Article Text

Original research
Association between animal protein intake, oral frailty and calf circumference in middle-aged and older adults: a cross-sectional analysis from the Shika study
  1. Fumihiko Suzuki1,2,
  2. Shigefumi Okamoto3,
  3. Shingo Nakai4,
  4. Sakae Miyagi5,
  5. Hiromasa Tsujiguchi2,4,6,
  6. Akinori Hara2,4,6,
  7. Thao Thi Thu Nguyen7,
  8. Yukari Shimizu8,
  9. Koichiro Hayashi2,
  10. Keita Suzuki6,
  11. Tomoko Kasahara6,
  12. Masaharu Nakamura2,
  13. Chie Takazawa2,
  14. Aya Ogawa2,
  15. Aki Shibata2,
  16. Takayuki Kannon9,
  17. Atsushi Tajima6,10,
  18. Hirohito Tsuboi11,
  19. Noriyoshi Ogino12,13,
  20. Tadashi Konoshita14,
  21. Toshinari Takamura15,
  22. Kuniko Sato16,
  23. Hiroyuki Nakamura2,4,6
  1. 1Department of Geriatric Dentistry, Ohu University School of Dentistry, Koriyama, Japan
  2. 2Department of Hygiene and Public Health, Faculty of Medicine, Institute of Medical, Pharmaceutical and Health Sciences, Kanazawa University, Kanazawa, Japan
  3. 3Laboratory of Medical Microbiology and Microbiome, Department of Clinical Laboratory and Biomedical Sciences, Division of Health Sciences, Osaka University, Suita, Osaka, Japan
  4. 4Department of Public Health, Graduate School of Advanced Preventive Medical Sciences, Kanazawa University, Kanazawa, Japan
  5. 5Innovative Clinical Research Center, Kanazawa University, Kanazawa, Japan
  6. 6Advanced Preventive Medical Sciences Research Center, Kanazawa University, Kanazawa, Japan
  7. 7Faculty of Public Health, Hai Phong University of Medicine and Pharmacy, Hai Phong, Viet Nam
  8. 8Faculty of Health Sciences, Department of Nursing, Komatsu University, Komatsu, Japan
  9. 9Department of Biomedical Data Science, School of Medicine, Fujita Health University, Toyoake, Japan
  10. 10Department of Bioinformatics and Genomics, Graduate School of Advanced Preventive Medical Sciences, Kanazawa University, Kanazawa, Japan
  11. 11Graduate School of Human Nursing, The University of Shiga Prefecture, Hikone, Japan
  12. 12Department of Environmental Medicine, Faculty of Medicine, Kochi University, Kochi, Japan
  13. 13Third Department of Internal Medicine, School of Medicine, University of Occupational and Environmental Health, Kitakyushu, Japan
  14. 14Division of Diabetes Endocrinology and Metabolism, Yachiyo Medical Center, Tokyo Women's Medical University, Shinjuku-ku, Japan
  15. 15Department of Endocrinology and Metabolism, Kanazawa University Graduate School of Medical Sciences, Kanazawa, Japan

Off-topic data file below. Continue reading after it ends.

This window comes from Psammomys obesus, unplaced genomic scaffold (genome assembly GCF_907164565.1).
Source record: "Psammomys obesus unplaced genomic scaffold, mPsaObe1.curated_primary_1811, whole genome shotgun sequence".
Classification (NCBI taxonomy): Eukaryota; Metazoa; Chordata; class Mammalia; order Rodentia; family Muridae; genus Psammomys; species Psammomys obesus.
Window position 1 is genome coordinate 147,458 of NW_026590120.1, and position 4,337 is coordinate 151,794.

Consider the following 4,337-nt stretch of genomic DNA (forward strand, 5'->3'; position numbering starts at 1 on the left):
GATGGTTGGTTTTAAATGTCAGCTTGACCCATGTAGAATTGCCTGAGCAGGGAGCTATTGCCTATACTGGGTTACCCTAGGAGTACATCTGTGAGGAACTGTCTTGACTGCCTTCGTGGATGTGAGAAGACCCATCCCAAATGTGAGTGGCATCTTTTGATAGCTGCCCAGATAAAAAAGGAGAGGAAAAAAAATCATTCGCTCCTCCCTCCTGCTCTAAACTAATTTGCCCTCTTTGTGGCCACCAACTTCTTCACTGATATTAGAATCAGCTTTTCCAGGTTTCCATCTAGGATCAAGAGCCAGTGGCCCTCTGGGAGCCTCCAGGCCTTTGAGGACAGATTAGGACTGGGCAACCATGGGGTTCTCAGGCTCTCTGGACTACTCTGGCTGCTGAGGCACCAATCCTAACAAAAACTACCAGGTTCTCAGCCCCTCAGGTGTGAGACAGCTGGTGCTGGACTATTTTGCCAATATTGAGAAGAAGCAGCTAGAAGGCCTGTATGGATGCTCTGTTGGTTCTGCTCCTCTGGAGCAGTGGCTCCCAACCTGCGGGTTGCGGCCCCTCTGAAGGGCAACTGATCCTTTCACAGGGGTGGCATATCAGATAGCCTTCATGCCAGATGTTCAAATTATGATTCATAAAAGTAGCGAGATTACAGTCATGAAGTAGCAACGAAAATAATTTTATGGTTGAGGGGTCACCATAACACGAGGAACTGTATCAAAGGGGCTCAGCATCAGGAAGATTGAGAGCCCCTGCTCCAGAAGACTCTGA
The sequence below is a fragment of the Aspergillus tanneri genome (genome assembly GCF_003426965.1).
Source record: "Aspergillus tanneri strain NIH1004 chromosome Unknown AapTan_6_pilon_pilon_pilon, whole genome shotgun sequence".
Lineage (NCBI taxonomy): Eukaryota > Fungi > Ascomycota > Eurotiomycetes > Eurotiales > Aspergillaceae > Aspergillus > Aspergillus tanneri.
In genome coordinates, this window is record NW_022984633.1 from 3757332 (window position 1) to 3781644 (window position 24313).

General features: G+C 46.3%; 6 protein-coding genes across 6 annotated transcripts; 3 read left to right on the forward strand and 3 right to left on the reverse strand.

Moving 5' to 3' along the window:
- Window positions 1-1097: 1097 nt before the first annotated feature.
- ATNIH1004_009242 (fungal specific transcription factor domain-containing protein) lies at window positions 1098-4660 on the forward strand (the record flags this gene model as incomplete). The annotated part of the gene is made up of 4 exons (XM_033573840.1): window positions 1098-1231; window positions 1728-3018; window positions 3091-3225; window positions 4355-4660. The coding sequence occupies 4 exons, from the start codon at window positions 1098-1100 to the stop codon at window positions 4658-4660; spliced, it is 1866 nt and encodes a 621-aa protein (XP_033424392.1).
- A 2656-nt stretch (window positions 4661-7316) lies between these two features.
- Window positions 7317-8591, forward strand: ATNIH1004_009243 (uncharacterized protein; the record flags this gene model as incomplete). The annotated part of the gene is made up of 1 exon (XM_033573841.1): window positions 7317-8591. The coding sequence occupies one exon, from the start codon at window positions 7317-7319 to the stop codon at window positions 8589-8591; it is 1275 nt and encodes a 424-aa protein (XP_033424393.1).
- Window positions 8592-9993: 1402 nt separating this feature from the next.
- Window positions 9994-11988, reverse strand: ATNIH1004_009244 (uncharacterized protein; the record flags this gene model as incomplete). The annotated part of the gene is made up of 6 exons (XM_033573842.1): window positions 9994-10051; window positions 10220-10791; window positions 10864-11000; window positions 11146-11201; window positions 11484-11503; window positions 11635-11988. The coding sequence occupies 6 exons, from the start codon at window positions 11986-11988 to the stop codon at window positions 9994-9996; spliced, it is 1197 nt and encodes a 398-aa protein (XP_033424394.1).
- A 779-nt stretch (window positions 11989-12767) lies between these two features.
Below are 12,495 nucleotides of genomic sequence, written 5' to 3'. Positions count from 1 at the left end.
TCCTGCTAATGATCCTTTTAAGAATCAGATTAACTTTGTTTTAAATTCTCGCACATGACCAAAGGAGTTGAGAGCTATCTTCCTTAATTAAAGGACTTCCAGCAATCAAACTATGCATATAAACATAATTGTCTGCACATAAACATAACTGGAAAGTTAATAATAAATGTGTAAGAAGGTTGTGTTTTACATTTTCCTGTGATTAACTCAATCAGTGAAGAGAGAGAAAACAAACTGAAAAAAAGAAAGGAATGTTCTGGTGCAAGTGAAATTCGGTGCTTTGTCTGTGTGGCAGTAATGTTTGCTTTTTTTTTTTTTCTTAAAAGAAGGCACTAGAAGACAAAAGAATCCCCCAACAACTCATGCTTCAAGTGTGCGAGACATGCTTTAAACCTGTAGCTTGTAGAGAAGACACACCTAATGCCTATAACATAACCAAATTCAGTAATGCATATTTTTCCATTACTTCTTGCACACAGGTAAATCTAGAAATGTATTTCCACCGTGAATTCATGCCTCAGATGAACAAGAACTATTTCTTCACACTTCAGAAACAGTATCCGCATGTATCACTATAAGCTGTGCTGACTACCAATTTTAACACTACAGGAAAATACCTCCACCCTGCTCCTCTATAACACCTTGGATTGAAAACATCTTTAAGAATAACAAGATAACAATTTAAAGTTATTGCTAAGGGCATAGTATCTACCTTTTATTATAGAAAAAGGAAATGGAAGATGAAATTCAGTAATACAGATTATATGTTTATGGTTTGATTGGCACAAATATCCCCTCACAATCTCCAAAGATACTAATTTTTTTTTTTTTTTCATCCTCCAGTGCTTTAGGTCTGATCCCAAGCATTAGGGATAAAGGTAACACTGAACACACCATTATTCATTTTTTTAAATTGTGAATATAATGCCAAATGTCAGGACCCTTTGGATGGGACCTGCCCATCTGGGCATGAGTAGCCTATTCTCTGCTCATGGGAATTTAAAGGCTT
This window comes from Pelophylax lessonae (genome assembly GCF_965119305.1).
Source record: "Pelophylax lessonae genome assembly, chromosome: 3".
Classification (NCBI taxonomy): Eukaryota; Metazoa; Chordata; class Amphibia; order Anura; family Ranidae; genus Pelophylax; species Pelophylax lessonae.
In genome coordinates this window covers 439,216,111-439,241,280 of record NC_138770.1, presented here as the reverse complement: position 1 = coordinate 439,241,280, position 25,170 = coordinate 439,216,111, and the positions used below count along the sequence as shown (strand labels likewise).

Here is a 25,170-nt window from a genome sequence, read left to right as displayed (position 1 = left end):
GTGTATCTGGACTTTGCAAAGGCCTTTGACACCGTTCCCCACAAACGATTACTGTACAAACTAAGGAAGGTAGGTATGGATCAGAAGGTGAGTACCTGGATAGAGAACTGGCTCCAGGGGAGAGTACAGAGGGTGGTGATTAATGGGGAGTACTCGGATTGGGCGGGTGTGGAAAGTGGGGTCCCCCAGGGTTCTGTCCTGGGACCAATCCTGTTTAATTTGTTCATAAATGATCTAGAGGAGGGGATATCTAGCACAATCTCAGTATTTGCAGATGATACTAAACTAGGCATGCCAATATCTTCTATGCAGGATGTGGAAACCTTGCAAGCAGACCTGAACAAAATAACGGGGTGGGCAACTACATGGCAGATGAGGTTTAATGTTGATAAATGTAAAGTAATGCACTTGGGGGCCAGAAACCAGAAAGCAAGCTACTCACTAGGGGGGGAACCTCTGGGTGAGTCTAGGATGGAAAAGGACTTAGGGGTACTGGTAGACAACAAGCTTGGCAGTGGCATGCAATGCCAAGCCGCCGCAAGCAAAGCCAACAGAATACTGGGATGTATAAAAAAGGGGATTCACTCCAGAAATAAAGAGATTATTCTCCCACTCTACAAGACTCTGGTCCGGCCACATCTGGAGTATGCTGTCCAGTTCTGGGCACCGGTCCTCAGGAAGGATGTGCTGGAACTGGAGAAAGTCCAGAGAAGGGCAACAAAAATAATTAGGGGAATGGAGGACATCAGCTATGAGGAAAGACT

16. 16Laboratory of Clinical Cognitive Neuroscience, Graduate School of Medical Science, Kanazawa University, Kanazawa, Japan
  1. Correspondence to Dr Hiroyuki Nakamura; hiro-n{at}po.incl.ne.jp

Abstract

Objective To investigate the relationship between oral frailty (OF), nutrient intake and calf circumference (CC) in middle-aged and older adults.

Design Cross-sectional study.

Setting Residents of four model districts of Shika town, Ishikawa Prefecture, Japan, using data from November 2017 to February 2018.

Participants One hundred and ninety-four residents aged ≥50 years in four model districts of Shika town. The OF total score ≥3 was defined as OF. Participants were divided into OF and non-OF groups and divided into the low-CC/kg and the high-CC/kg groups.

Outcome measures The primary outcome is to use a two-way analysis of covariance to analyse the interaction between the two CC/kg groups and the two OF groups on nutrition intake. The secondary outcome is to use multiple regression analysis to investigate the nutrients significantly related to CC/kg when stratified by OF, with age, sex, body mass index, drinking status, smoking status and regular exercise as input covariates.

Results A two-way analysis of covariance revealed a significant interaction between the two CC/kg groups and the two OF groups on animal protein intake (p=0.039). Multiple comparisons using the Bonferroni analysis revealed a significantly lower animal protein intake in the OF group than in the non-OF group with a low CC/kg (p=0.033) but not in the group with a high CC/kg. The multiple regression analysis stratified by OF revealed a positive correlation between animal protein intake and CC/kg (p=0.002).

Conclusions The present results revealed a significantly lower animal protein intake in the OF group than in the non-OF group in the low-CC/kg group, but no such difference was observed in the high-CC/kg group. Further longitudinal studies are needed to elucidate this relationship.

  • Aging
  • EPIDEMIOLOGIC STUDIES
  • EPIDEMIOLOGY

Data availability statement

Data are available on reasonable request.

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STRENGTHS AND LIMITATIONS OF THIS STUDY

  • Calf circumference (CC/kg) was used as an index to consider the influence of obesity.